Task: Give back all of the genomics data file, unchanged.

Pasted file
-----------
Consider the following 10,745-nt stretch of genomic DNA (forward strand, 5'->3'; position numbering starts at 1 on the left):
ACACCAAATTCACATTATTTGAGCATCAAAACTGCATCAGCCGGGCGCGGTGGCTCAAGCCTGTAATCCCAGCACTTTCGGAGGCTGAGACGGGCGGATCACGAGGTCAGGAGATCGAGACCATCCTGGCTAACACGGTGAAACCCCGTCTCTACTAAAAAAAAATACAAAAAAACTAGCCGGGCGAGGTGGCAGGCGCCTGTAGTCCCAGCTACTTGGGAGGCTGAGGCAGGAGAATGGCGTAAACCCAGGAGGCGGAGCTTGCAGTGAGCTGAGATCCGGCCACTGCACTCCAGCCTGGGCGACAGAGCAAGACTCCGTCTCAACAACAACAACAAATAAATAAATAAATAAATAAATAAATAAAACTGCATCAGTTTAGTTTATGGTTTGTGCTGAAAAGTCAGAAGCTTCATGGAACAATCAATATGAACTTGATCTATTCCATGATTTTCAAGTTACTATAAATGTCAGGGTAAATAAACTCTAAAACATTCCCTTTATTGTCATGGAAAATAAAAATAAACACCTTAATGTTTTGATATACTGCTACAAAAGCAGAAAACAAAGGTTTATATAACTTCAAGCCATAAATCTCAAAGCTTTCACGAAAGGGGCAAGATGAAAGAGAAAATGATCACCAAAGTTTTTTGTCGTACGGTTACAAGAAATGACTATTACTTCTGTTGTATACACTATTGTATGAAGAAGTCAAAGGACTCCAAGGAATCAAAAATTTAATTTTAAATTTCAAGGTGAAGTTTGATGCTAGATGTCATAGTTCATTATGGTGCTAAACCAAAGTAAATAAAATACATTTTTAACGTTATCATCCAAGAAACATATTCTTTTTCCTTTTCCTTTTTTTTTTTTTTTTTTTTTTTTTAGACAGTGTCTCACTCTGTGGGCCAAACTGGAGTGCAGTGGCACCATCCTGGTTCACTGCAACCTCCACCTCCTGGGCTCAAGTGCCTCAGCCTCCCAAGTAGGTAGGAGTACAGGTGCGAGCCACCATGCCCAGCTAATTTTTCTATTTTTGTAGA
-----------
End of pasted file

Consider the following 10,745-nt stretch of genomic DNA (forward strand, 5'->3'; position numbering starts at 1 on the left):
ACACCAAATTCACATTATTTGAGCATCAAAACTGCATCAGCCGGGCGCGGTGGCTCAAGCCTGTAATCCCAGCACTTTCGGAGGCTGAGACGGGCGGATCACGAGGTCAGGAGATCGAGACCATCCTGGCTAACACGGTGAAACCCCGTCTCTACTAAAAAAAAATACAAAAAAACTAGCCGGGCGAGGTGGCAGGCGCCTGTAGTCCCAGCTACTTGGGAGGCTGAGGCAGGAGAATGGCGTAAACCCAGGAGGCGGAGCTTGCAGTGAGCTGAGATCCGGCCACTGCACTCCAGCCTGGGCGACAGAGCAAGACTCCGTCTCAACAACAACAACAAATAAATAAATAAATAAATAAATAAATAAAACTGCATCAGTTTAGTTTATGGTTTGTGCTGAAAAGTCAGAAGCTTCATGGAACAATCAATATGAACTTGATCTATTCCATGATTTTCAAGTTACTATAAATGTCAGGGTAAATAAACTCTAAAACATTCCCTTTATTGTCATGGAAAATAAAAATAAACACCTTAATGTTTTGATATACTGCTACAAAAGCAGAAAACAAAGGTTTATATAACTTCAAGCCATAAATCTCAAAGCTTTCACGAAAGGGGCAAGATGAAAGAGAAAATGATCACCAAAGTTTTTTGTCGTACGGTTACAAGAAATGACTATTACTTCTGTTGTATACACTATTGTATGAAGAAGTCAAAGGACTCCAAGGAATCAAAAATTTAATTTTAAATTTCAAGGTGAAGTTTGATGCTAGATGTCATAGTTCATTATGGTGCTAAACCAAAGTAAATAAAATACATTTTTAACGTTATCATCCAAGAAACATATTCTTTTTCCTTTTCCTTTTTTTTTTTTTTTTTTTTTTTTTAGACAGTGTCTCACTCTGTGGGCCAAACTGGAGTGCAGTGGCACCATCCTGGTTCACTGCAACCTCCACCTCCTGGGCTCAAGTGCCTCAGCCTCCCAAGTAGGTAGGAGTACAGGTGCGAGCCACCATGCCCAGCTAATTTTTCTATTTTTGTAGA